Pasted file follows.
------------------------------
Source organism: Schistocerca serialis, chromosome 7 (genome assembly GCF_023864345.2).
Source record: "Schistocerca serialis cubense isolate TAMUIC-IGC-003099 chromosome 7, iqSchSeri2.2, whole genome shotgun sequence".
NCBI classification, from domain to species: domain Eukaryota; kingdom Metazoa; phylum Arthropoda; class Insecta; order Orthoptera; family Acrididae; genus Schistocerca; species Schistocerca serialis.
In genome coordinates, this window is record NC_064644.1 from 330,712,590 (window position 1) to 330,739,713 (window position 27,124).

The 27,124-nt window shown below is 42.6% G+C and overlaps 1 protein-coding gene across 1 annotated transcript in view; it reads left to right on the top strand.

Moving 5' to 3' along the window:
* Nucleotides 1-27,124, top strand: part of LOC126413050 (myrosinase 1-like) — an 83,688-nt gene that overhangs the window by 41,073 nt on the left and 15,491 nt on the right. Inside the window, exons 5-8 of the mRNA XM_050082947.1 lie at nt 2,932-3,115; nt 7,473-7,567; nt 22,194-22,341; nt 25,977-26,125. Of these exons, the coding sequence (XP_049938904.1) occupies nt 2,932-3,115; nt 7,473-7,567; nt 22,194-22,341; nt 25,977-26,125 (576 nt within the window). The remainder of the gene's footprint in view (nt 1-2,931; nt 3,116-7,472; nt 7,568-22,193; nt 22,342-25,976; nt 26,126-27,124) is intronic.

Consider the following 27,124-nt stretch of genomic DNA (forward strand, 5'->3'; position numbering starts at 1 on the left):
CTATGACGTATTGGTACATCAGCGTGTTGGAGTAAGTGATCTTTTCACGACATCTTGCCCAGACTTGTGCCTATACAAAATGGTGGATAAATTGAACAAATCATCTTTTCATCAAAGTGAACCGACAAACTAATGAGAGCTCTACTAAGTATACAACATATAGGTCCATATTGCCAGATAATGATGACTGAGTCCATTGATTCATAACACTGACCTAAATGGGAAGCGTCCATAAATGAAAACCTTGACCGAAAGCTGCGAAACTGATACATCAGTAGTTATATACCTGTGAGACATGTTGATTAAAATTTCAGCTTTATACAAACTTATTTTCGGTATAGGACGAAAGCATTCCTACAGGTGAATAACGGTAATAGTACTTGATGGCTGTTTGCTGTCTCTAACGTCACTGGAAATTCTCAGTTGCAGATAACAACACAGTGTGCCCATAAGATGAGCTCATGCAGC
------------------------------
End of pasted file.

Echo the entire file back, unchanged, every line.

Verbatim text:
Source organism: Schistocerca serialis, chromosome 7 (genome assembly GCF_023864345.2).
Source record: "Schistocerca serialis cubense isolate TAMUIC-IGC-003099 chromosome 7, iqSchSeri2.2, whole genome shotgun sequence".
NCBI classification, from domain to species: domain Eukaryota; kingdom Metazoa; phylum Arthropoda; class Insecta; order Orthoptera; family Acrididae; genus Schistocerca; species Schistocerca serialis.
In genome coordinates, this window is record NC_064644.1 from 330,712,590 (window position 1) to 330,739,713 (window position 27,124).

The 27,124-nt window shown below is 42.6% G+C and overlaps 1 protein-coding gene across 1 annotated transcript in view; it reads left to right on the top strand.

Moving 5' to 3' along the window:
* Nucleotides 1-27,124, top strand: part of LOC126413050 (myrosinase 1-like) — an 83,688-nt gene that overhangs the window by 41,073 nt on the left and 15,491 nt on the right. Inside the window, exons 5-8 of the mRNA XM_050082947.1 lie at nt 2,932-3,115; nt 7,473-7,567; nt 22,194-22,341; nt 25,977-26,125. Of these exons, the coding sequence (XP_049938904.1) occupies nt 2,932-3,115; nt 7,473-7,567; nt 22,194-22,341; nt 25,977-26,125 (576 nt within the window). The remainder of the gene's footprint in view (nt 1-2,931; nt 3,116-7,472; nt 7,568-22,193; nt 22,342-25,976; nt 26,126-27,124) is intronic.

Consider the following 27,124-nt stretch of genomic DNA (forward strand, 5'->3'; position numbering starts at 1 on the left):
CTATGACGTATTGGTACATCAGCGTGTTGGAGTAAGTGATCTTTTCACGACATCTTGCCCAGACTTGTGCCTATACAAAATGGTGGATAAATTGAACAAATCATCTTTTCATCAAAGTGAACCGACAAACTAATGAGAGCTCTACTAAGTATACAACATATAGGTCCATATTGCCAGATAATGATGACTGAGTCCATTGATTCATAACACTGACCTAAATGGGAAGCGTCCATAAATGAAAACCTTGACCGAAAGCTGCGAAACTGATACATCAGTAGTTATATACCTGTGAGACATGTTGATTAAAATTTCAGCTTTATACAAACTTATTTTCGGTATAGGACGAAAGCATTCCTACAGGTGAATAACGGTAATAGTACTTGATGGCTGTTTGCTGTCTCTAACGTCACTGGAAATTCTCAGTTGCAGATAACAACACAGTGTGCCCATAAGATGAGCTCATGCAGC